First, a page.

The egg and the sperm are introduced to each other: the fertilisation process
After several hours in culture, the eggs are brought into contact with the sperm in order to achieve fertilisation.
What does conventional In Vitro Fertilisation entail?
IVF is one of the most frequently used techniques in assisted reproduction. It consists of bringing the egg and the sperm together to ensure that both genomes combine. When the semen sample is normal and there is a history of earlier fertilisation, “conventional” insemination is performed. This consists in placing the eggs in contact with a specific concentration of processed sperm (one hundred thousand sperm with good motility) in culture medium and incubating them at 37ºC until fertilisation is observed.
How is introcytoplasmic sperm injection performed? When is it necessary?
When the sperm sample is of low quality or there is no prior history of fertilisation, the insemination technique used is IntraCytoplasmic Sperm Injection (ICSI).ICSI is a highly sophisticated technique, requiring a great degree of precision, expertise and experience by the embryologist. It is the introduction by injection of a “live” sperm into the cytoplasm of the egg.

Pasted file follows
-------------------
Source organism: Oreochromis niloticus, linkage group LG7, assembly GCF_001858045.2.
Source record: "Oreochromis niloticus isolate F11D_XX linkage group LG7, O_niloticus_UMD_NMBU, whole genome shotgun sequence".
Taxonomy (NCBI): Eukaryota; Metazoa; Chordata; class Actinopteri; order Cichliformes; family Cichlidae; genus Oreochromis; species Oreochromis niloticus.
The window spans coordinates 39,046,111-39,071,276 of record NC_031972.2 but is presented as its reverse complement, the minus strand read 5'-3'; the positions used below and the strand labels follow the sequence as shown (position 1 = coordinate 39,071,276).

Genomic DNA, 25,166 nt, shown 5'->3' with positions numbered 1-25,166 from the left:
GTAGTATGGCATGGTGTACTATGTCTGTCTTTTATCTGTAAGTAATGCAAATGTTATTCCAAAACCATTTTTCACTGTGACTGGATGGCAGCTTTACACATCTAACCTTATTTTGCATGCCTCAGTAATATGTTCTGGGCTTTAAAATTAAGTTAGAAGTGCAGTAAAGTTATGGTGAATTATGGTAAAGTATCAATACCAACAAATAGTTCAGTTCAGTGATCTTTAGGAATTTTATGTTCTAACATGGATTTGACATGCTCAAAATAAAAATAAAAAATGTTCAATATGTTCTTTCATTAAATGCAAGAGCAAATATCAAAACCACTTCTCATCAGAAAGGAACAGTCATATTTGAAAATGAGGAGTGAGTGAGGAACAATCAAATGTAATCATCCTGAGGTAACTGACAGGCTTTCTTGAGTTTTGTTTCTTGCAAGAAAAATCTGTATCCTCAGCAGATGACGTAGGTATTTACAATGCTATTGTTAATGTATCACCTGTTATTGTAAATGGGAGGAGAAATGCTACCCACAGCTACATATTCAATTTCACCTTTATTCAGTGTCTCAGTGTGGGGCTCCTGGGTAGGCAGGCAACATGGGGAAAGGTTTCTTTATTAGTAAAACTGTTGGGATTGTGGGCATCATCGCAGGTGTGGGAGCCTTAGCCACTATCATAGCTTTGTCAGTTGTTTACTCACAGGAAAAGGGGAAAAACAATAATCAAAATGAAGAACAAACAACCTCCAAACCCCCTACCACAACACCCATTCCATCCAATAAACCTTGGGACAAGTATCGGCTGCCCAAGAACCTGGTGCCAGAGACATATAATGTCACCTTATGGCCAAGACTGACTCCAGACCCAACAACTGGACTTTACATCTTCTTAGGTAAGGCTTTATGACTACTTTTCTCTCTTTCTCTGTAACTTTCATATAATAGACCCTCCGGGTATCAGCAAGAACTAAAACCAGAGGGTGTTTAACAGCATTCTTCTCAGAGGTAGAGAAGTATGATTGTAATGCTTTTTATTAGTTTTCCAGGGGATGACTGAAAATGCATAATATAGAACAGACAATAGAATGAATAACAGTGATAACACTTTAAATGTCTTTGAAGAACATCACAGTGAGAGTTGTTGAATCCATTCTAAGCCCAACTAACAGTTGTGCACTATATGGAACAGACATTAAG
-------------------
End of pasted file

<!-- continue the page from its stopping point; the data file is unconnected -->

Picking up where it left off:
In the case of the Egg Donor Programme, ICSI is absolutely necessary, regardless of the quality of the semen, in order to ensure a high rate of fertilisation.
Seventeen to twenty hours after insemination, the eggs are observed under an inverted microscope at 400x magnification to see whether or not fertilisation has occurred. A fertilized egg has two pronuclei: the female pronucleus and the male pronucleus. We can see eggs which have been correctly fertilized, eggs that did not fetilized and eggs which have fertilized in an anomalous way.
Do all eggs fertilize after in vitro fertilisation?
No. Under normal conditions, using sperm from the ejaculate, the rate of fertilisation both in IVF and IVF-ICSI is about 70%.
The first cycle of IVF can be considered as diagnostic and allows the medical staff to determine the couple’s level of fertility. In some cases, we can find low levels of fertilisation (5-20%) or even complete fertilisation failure.
Are chromosomal embryo abnormalities more frequent in IVF than in natural conception cycles?
No. Although the average age of patients that undergo their first IVF treatment is higher than in the general population, and, therefore, the risk of embryo abnormalities higher, the rate of genetic abnormalities in children born after IVF treatment is similar to that found in natural conception.